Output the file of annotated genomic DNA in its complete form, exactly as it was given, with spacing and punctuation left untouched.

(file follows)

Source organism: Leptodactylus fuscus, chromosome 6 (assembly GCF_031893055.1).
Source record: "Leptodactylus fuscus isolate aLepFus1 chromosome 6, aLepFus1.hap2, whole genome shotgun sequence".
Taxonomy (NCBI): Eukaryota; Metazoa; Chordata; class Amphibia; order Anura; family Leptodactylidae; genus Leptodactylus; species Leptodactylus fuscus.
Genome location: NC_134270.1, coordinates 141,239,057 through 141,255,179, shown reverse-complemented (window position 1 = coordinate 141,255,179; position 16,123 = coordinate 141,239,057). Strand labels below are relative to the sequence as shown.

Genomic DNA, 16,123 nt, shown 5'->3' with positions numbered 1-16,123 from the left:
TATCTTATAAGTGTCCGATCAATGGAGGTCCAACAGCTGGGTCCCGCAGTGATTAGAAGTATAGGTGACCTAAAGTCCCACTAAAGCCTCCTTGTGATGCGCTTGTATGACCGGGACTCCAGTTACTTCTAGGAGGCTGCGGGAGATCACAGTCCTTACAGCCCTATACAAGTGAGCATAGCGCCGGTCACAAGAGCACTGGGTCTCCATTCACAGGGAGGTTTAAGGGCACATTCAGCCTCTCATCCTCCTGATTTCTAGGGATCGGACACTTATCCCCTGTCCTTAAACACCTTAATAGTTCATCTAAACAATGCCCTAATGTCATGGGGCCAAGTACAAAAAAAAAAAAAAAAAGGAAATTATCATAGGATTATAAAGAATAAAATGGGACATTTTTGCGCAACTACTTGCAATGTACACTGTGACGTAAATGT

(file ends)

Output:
Source organism: Leptodactylus fuscus, chromosome 6 (assembly GCF_031893055.1).
Source record: "Leptodactylus fuscus isolate aLepFus1 chromosome 6, aLepFus1.hap2, whole genome shotgun sequence".
Taxonomy (NCBI): Eukaryota; Metazoa; Chordata; class Amphibia; order Anura; family Leptodactylidae; genus Leptodactylus; species Leptodactylus fuscus.
Genome location: NC_134270.1, coordinates 141,239,057 through 141,255,179, shown reverse-complemented (window position 1 = coordinate 141,255,179; position 16,123 = coordinate 141,239,057). Strand labels below are relative to the sequence as shown.

Genomic DNA, 16,123 nt, shown 5'->3' with positions numbered 1-16,123 from the left:
TATCTTATAAGTGTCCGATCAATGGAGGTCCAACAGCTGGGTCCCGCAGTGATTAGAAGTATAGGTGACCTAAAGTCCCACTAAAGCCTCCTTGTGATGCGCTTGTATGACCGGGACTCCAGTTACTTCTAGGAGGCTGCGGGAGATCACAGTCCTTACAGCCCTATACAAGTGAGCATAGCGCCGGTCACAAGAGCACTGGGTCTCCATTCACAGGGAGGTTTAAGGGCACATTCAGCCTCTCATCCTCCTGATTTCTAGGGATCGGACACTTATCCCCTGTCCTTAAACACCTTAATAGTTCATCTAAACAATGCCCTAATGTCATGGGGCCAAGTACAAAAAAAAAAAAAAAAAGGAAATTATCATAGGATTATAAAGAATAAAATGGGACATTTTTGCGCAACTACTTGCAATGTACACTGTGACGTAAATGT